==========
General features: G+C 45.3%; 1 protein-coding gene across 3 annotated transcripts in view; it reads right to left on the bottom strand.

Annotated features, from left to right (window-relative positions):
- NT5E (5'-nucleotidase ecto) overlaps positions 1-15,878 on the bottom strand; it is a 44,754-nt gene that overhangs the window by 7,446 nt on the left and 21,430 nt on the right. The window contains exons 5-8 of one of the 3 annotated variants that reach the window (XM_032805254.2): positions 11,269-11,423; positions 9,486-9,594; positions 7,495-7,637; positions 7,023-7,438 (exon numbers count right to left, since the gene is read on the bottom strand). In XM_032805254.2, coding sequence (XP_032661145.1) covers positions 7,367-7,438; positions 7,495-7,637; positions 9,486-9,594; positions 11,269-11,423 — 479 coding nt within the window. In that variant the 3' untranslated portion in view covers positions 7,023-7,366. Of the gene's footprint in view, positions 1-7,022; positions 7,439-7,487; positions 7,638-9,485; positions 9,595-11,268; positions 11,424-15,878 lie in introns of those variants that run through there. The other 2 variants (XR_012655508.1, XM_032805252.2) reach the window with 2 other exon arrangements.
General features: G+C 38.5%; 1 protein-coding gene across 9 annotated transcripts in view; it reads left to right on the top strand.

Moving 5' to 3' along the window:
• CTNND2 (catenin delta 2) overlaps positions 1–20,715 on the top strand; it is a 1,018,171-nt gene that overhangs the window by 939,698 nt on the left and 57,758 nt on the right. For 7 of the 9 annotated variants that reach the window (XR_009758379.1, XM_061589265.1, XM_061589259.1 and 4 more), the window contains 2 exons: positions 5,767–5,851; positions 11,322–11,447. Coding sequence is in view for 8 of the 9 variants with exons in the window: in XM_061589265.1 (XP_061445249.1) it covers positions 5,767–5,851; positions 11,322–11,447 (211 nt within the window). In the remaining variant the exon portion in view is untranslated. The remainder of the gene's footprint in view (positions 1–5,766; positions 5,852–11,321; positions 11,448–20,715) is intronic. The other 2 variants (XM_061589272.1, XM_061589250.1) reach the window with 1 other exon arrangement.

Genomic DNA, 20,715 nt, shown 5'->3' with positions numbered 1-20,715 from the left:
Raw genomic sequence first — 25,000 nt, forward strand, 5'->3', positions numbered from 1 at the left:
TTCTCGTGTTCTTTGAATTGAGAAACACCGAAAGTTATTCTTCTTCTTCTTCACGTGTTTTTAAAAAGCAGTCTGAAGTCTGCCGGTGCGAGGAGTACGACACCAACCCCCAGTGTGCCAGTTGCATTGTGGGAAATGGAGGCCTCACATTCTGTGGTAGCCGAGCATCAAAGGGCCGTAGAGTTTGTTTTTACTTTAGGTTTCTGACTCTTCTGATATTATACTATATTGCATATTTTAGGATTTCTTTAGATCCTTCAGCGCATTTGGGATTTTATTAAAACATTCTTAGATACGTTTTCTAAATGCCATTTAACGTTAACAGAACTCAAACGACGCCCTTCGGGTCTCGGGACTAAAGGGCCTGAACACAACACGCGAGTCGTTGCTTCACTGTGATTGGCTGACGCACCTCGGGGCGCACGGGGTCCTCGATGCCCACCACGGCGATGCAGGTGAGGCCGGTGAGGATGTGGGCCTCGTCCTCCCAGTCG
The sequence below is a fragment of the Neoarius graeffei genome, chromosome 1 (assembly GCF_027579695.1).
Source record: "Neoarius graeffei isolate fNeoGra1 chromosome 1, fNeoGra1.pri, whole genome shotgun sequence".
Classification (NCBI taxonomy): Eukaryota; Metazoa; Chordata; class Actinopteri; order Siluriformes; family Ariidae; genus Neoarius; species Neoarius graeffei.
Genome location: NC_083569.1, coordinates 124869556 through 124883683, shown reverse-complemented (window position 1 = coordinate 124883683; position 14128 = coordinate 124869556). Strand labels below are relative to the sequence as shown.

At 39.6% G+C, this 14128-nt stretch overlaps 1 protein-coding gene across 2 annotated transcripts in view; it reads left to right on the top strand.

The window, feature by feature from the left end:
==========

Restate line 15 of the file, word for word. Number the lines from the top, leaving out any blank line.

The window, feature by feature from the left end: